Why SF's Current Tech Boom is "Here to Stay"


A few years ago, one of the general partners at Trinity Ventures, Dan Scholnick, started floating the idea to his colleagues that the VC firm should expand from its headquarters on Sand Hill Road by establishing a beachhead in San Francisco.

At first, the other partners didn't see the need, but during 2010-11, something started to change.

“We started to realize that we all were spending a lot of time in the city with our portfolio companies,” Scholnick told me over coffee on Valencia Street recently. “I have six portfolio companies here myself. We saw that there is more activity in the city than at any time since the late 1990s."

The result is that today Trinity has a San Francisco office, called Dolores Labs, in a co-working space and currently hosts six startups in addition to the VC operation.

It has an open feel, with bookshelves and plants breaking up the space into small clusters of desks manned by entrepreneurs.

Surprisingly, none of the six startups are Trinity-funded companies, which challenges the stereotype that venture capitalists are only in it for the short-term. The VC firm subsidizes its tenants by reducing the cost per desk to $350, from the going rate at co-working spaces in the city, which is around $500.

“Our goal is to help them at an early stage get off the ground,” says Scholnick. “It’s consistent with our strategy, because we are a very relationship-oriented firm. We form deep relationships with the entrepreneurs we fund, as opposed to being a transactional type firm.

“At the same time, we can only make eight to ten new investments each year, so Dolores Labs allows us to have that same type of engagement with more companies than we can fund at any given moment.

“There’s no profit in this for Trinity, but we feel it’s good for us to be part of the San Francisco ecosystem, it’s good for the Mission, where I live, and it is beneficial in the long run to what our firm is all about."

Dolores Labs is also a tribute to one of Trinity’s favorite portfolio companies, CrowdFlower, and its founder Lukas Biewald.

In its early days, CrowdFlower was called Dolores Labs and occupied the space that is now Trinity’s office. Biewald invited other entrepreneurs to share the space with his group as they built themselves into a technology platform that today crowdsources out small tasks to a workforce of two million around the world.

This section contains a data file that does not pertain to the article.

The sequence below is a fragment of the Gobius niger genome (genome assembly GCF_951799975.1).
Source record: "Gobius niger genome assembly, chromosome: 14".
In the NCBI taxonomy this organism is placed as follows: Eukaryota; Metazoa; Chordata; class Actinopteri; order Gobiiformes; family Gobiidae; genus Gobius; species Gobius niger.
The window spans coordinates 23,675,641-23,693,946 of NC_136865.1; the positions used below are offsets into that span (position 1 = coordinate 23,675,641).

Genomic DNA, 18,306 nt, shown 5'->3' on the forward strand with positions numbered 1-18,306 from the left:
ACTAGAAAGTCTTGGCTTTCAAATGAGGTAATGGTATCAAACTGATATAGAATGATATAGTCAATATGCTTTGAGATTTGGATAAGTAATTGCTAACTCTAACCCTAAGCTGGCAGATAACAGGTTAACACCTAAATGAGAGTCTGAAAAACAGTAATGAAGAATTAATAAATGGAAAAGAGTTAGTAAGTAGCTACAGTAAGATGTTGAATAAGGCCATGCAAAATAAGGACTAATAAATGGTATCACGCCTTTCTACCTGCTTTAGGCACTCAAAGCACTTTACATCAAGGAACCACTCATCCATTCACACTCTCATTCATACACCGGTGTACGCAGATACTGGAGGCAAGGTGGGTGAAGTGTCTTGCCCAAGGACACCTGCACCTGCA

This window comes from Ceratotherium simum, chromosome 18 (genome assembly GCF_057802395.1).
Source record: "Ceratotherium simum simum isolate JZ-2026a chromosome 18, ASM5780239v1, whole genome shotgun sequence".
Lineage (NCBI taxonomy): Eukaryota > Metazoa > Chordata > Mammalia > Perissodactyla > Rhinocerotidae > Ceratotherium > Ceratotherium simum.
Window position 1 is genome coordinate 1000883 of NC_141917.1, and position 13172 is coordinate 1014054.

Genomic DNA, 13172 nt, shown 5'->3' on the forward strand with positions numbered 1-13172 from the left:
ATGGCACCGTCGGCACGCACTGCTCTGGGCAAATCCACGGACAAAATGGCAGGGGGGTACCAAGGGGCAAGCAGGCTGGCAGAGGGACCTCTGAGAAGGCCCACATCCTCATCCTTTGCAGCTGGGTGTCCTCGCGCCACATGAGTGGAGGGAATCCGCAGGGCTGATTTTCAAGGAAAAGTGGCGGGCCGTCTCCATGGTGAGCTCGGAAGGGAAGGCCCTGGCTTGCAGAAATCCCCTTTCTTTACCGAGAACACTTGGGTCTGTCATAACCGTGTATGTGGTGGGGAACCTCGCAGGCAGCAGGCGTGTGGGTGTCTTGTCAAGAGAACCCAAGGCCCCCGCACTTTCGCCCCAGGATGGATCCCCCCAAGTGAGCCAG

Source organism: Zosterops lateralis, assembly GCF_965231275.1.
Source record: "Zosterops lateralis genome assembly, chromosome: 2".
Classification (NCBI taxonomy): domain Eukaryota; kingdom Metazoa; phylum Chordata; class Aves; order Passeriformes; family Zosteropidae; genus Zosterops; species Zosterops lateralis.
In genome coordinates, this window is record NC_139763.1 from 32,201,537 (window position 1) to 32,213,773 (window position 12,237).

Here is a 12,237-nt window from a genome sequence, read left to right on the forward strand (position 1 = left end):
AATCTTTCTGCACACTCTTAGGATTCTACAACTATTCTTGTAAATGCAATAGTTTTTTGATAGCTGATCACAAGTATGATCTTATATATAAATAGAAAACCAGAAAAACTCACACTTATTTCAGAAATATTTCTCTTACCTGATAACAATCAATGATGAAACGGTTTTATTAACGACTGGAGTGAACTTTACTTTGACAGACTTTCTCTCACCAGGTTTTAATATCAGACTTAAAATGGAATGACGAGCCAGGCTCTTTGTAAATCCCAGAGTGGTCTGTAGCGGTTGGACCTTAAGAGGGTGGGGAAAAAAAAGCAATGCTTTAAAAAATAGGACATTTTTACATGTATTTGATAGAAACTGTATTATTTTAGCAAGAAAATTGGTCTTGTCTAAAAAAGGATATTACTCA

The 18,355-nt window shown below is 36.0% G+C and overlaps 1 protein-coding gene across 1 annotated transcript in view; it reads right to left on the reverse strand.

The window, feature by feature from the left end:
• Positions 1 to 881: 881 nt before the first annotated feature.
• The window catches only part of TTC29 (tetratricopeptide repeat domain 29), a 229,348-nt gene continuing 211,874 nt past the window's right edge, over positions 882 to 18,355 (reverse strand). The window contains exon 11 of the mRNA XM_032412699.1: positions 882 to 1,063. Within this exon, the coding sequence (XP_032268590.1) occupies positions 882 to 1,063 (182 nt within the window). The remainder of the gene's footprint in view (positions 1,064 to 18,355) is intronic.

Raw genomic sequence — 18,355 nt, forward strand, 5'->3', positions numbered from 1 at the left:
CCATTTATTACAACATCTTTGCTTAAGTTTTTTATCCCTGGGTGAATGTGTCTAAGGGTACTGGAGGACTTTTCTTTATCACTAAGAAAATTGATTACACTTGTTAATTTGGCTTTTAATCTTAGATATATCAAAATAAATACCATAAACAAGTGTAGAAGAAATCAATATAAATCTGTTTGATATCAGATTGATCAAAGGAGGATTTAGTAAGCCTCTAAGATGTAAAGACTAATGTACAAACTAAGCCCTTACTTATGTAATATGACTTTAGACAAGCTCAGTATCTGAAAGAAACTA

One of the startups that worked in the Dolores Labs of that iteration became Samasource.org, a nonprofit (and CrowdFlower partner) that has pioneered what it calls "microwork" to enable people to complete digital tasks in some of the world's poorest regions.

“We wanted to use this space to recreate the culture Lukas built in the original Dolores Labs,” Scholnick explains,” as opposed to the more hoteling atmosphere at some co-working spaces. Here, it’s a collaborative, relationship-oriented culture, with great camaraderie. It’s a group of entrepreneurs going through a shared experience, one they’ll always remember.”

Dolores Labs has a few of what Scholnick, a former software programmer, calls “light-weight rules,” the most important of which is confidentiality, given the highly competitive nature of the world of startups: “What happens at Dolores Labs stays in Dolores Labs.”

Scholnick clearly relishes getting to know the entrepreneurs under his wing at the space, biking with them on weekends and watching the NFC championship game with them recently. Two of the companies at the space were recently acquired, one by LinkedIn, the other by Facebook.

Dolores Labs is just one of a number of incubators, co-working spaces, and similar outfits that are helping to enable the technology boom that has swept through numerous neighborhoods, including the Mission, over the past two years.

“Unlike the dot.com bubble, this time I think it has much more staying power,” says Scholnick. “Most of the creative companies that are getting funded today are in San Francisco, not Silicon Valley.”

He says this is stands in contrast to the dot.com boom of the 90s.

“Back then, the only startup in the city I can think of that proved to have staying power was Salesforce.com. But now the city is the base for some really successful startups that are becoming big companies, and are attracting a whole ecosystem of smaller companies around them.

“There’s Zynga, Twitter, Airbnb, Dropbox, to name a few. This boom is not a house of cards – it’s here to stay. These companies will want to keep a significant presence in the city and will spawn lots of new startups along the way.”

As we finished our coffees, he looked around and smiled. “At more than one point I’ve thought I could source deals just by going around in a place like this and talking to the various people clustered around a laptop.”

Glancing at a few of the hopeful young people seated nearby, I replied, “ And I bet they wish you would.”


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